Carefree M.D. Blog

Low-Grade Fever: What to Do and When to Seek a Doctor

Carefree MD

March 18, 2021 | Blog

Feeling tired, unwell, and have warm skin? You may have a low-grade fever. This is a very common symptom of various minor diseases. But sometimes, you can also have a persistent low-grade fever. Here’s what you need to know about this type of fever and how you can treat it.

What Is a Low-Grade Fever?

There are three different levels of fevers: low-grade fever, regular fever, and high-grade fever. A low-grade fever is a slight elevation of the normal body temperature. It’s a minor fever that causes a lower temperature than a regular fever.

Officially, there’s no standard temperature for a low-grade fever. But, these three numbers can help you understand where a low-grade fever stands compared to other types of body heat elevation.

The normal average body temperature is 97°F to 99°F (36.1°C to 37.2°C). The CDC categorizes body temperature as a fever above 100.4°F (38°C). And anything above 103°F (39.4°C) would count as a high-grade fever. 

Based on this, it’s fair to assume that a low-grade fever is anything between 99°F (37.2°C) and 100.4°F (38°C).

Low-Grade Fever Signs and Symptoms

The best way to check if you have a low-grade fever is to check your temperature. You can do this with a thermometer. But, there are other signs and symptoms that appear when you have elevated body temperature. These include:

  • Warm skin
  • Flushed cheeks
  • Sweating
  • Chills and shivering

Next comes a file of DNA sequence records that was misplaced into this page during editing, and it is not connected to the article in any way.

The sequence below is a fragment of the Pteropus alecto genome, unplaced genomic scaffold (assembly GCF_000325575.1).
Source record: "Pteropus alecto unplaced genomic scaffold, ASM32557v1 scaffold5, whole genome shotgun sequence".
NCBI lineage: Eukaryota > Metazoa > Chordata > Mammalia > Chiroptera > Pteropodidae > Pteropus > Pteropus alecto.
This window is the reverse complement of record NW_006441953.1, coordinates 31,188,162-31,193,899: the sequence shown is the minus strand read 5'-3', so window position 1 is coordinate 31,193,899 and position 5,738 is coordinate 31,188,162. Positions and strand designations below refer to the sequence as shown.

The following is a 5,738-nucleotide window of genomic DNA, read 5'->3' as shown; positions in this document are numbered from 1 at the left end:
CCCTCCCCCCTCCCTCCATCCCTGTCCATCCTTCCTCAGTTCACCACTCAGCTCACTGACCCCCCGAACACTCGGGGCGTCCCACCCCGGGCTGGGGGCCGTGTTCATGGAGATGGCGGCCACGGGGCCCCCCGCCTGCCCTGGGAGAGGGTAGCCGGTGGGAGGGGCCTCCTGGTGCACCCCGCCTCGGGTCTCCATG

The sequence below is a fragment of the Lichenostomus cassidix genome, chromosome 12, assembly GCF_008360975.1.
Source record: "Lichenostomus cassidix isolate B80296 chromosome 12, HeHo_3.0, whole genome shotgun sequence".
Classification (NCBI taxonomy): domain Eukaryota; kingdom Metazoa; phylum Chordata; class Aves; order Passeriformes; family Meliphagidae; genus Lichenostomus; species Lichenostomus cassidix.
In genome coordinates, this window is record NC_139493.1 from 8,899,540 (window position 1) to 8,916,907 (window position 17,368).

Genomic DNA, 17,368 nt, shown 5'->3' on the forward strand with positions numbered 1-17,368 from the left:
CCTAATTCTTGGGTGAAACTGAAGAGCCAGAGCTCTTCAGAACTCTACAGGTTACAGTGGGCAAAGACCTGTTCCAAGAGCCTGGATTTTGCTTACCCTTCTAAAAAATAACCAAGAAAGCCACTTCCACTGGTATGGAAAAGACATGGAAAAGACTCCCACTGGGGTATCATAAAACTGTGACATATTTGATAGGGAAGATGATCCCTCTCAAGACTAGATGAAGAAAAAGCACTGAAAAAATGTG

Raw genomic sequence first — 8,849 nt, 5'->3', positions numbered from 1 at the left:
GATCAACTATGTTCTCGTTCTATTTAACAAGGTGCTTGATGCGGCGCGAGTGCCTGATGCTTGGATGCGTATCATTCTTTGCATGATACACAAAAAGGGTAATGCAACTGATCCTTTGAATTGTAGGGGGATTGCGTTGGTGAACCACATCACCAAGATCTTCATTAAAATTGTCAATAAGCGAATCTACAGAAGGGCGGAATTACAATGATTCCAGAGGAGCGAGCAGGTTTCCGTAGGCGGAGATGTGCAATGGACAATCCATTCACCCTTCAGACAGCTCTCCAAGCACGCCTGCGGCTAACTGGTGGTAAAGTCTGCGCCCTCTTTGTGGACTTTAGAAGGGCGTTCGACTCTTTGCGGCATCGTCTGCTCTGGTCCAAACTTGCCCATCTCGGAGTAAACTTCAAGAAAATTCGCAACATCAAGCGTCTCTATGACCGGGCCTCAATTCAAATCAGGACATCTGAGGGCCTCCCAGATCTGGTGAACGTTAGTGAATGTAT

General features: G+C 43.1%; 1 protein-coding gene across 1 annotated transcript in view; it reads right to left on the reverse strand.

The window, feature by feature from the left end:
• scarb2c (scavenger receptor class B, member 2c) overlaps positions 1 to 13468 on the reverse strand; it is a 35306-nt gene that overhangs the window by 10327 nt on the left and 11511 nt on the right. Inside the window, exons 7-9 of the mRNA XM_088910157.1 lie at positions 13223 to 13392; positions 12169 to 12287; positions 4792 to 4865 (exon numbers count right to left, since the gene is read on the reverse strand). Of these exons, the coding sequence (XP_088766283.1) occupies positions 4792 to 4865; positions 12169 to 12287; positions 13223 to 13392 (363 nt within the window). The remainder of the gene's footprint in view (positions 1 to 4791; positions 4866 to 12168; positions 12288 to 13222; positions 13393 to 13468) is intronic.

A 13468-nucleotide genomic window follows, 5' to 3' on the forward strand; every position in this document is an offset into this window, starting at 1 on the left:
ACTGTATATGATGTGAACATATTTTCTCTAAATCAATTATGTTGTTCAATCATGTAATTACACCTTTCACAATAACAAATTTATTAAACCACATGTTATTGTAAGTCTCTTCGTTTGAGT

• Glassy eyes
  • Muscle aches
  • Headache 

You may also experience other symptoms related to the cause of your fever. For example, a cough, runny nose, or sore throat are indicators of the common cold or flu. These additional symptoms can reveal why you have a low-grade fever.

Causes of Low-Grade Fever

Your body constantly works to maintain your optimal internal temperature. This varies based on your hormones, physical activity, and even nutrition. It also adapts to the temperatures of your environment.

However, sometimes your body needs to elevate your temperature above this ideal level. It usually happens to fight off bacteria or viruses. That’s why a low-grade fever is a common symptom of a number of mild diseases.

The common cold and the flu are the two most common causes of a low-grade fever. But viral pneumonia and bronchitis can also cause it (along with a persistent cough). 

Children can experience a low-grade fever from a number of childhood illnesses. These can range from chickenpox to measles. Often, children have back-to-back viral infections. This makes it seem like the low-grade fever is longer than usual.

Other Diseases That Cause a Low-Grade Fever

Viral respiratory infections are the most common cause of low-grade fevers. But, there are other illnesses and circumstances that can also ignite it.

  • Urinary tract infection: A persistent fever can be a sign of a UTI for both adults and children. If you feel pain or burning while peeing, and you have blood in your urine, it’s worth seeing a doctor about it.
  • Medications: Starting a new medication can cause a “drug fever”. For the first week and a half, your elevated body temperature may be a normal sign. 
  • Stress: Even stress can cause a low-grade fever. This is called a psychogenic fever. Fever-reducing medication won’t help with this type of elevated body temperature.